Valley networks on Mars show evidence for surface runoff driven by rainfall. Credit: Elsevier
May 16, 2017 (Phys.org) -- Heavy rain on Mars reshaped the planet's impact craters and carved out river-like channels in its surface billions of years ago, according to a new study published in Icarus.
In the paper, researchers from the Smithsonian Institution and the Johns Hopkins University Applied Physics Laboratory show that changes in the atmosphere on Mars made it rain harder and harder, which had a similar effect on the planet's surface as we see on Earth.
The fourth planet from the sun, Mars has geological features like the Earth and moon, such as craters and valleys, many of which were formed through rainfall. Although there is a growing body of evidence that there was once water on Mars, it does not rain there today.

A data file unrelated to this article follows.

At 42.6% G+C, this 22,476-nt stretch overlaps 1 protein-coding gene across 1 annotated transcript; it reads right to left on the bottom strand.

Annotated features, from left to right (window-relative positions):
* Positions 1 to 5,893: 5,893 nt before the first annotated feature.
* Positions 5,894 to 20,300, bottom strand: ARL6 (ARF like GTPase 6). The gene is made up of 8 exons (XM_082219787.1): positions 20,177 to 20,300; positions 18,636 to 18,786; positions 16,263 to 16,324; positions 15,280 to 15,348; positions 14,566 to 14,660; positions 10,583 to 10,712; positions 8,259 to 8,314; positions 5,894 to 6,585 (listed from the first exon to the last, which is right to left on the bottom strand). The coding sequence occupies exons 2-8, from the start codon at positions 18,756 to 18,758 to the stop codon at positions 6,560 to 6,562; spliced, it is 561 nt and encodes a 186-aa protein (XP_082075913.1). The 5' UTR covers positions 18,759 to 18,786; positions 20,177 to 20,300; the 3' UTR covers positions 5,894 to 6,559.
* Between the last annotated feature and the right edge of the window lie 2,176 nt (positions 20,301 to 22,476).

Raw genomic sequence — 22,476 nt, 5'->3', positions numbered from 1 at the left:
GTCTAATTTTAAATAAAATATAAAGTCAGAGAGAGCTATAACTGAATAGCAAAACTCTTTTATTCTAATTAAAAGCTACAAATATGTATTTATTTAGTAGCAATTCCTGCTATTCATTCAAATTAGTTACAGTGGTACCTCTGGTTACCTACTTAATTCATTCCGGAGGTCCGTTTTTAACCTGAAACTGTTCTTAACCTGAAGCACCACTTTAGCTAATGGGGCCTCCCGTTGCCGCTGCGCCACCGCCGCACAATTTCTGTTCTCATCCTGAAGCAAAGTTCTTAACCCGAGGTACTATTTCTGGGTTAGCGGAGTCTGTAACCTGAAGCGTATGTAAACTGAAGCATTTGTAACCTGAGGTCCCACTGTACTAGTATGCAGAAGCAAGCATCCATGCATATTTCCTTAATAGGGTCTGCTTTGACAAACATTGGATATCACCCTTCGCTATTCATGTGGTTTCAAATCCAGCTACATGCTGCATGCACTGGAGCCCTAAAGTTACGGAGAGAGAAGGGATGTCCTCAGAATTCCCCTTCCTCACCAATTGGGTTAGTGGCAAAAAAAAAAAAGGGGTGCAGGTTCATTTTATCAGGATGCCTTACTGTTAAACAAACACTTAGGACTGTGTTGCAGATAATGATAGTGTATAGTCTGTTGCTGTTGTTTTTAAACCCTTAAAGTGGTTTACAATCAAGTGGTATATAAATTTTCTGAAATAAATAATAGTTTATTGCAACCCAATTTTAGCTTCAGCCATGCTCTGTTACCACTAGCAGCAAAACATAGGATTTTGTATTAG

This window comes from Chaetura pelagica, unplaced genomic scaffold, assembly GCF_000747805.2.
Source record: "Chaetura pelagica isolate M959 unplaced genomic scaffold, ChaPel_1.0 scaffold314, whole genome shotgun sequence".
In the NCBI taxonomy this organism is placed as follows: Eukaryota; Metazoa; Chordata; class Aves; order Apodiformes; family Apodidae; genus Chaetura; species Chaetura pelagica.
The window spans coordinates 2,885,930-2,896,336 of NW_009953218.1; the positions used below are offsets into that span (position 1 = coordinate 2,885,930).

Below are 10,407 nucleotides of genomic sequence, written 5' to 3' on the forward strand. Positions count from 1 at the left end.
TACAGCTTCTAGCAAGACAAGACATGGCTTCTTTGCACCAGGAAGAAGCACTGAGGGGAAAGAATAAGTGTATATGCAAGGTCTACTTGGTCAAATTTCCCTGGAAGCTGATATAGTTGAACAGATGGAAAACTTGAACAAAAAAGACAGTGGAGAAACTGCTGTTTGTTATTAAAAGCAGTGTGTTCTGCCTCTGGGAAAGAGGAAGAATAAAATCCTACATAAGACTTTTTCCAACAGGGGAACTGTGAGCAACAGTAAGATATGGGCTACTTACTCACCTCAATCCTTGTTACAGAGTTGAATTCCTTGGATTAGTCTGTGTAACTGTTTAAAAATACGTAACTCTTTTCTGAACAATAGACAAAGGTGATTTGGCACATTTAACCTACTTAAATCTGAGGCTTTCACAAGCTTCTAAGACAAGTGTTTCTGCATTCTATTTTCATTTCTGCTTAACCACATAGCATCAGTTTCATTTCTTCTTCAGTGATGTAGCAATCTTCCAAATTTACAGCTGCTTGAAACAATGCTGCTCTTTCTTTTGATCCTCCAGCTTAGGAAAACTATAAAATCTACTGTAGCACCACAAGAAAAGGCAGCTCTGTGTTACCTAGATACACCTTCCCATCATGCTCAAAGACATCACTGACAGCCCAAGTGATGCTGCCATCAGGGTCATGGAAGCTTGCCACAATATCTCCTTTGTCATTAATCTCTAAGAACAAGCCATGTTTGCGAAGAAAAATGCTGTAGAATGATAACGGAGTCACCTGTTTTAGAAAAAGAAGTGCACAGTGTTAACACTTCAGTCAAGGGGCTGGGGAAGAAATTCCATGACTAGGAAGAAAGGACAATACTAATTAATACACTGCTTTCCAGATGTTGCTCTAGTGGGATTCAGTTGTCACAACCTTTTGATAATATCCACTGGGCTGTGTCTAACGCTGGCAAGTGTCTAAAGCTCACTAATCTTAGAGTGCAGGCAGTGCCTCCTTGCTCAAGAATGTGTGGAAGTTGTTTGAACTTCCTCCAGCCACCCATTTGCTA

But in their new study, geologists Dr. Robert Craddock and Dr. Ralph Lorenz show that there was rainfall in the past – and that it was heavy enough to change the planet's surface. To work this out, they used methods tried and tested here on Earth, where the erosive effect of the rain on the Earth's surface has important impacts on agriculture and the economy.
"Many people have analyzed the nature of rainfall on the Earth, but no one had thought to apply the physics to understanding the early Martian atmosphere," said Dr. Craddock of the Smithsonian Institution.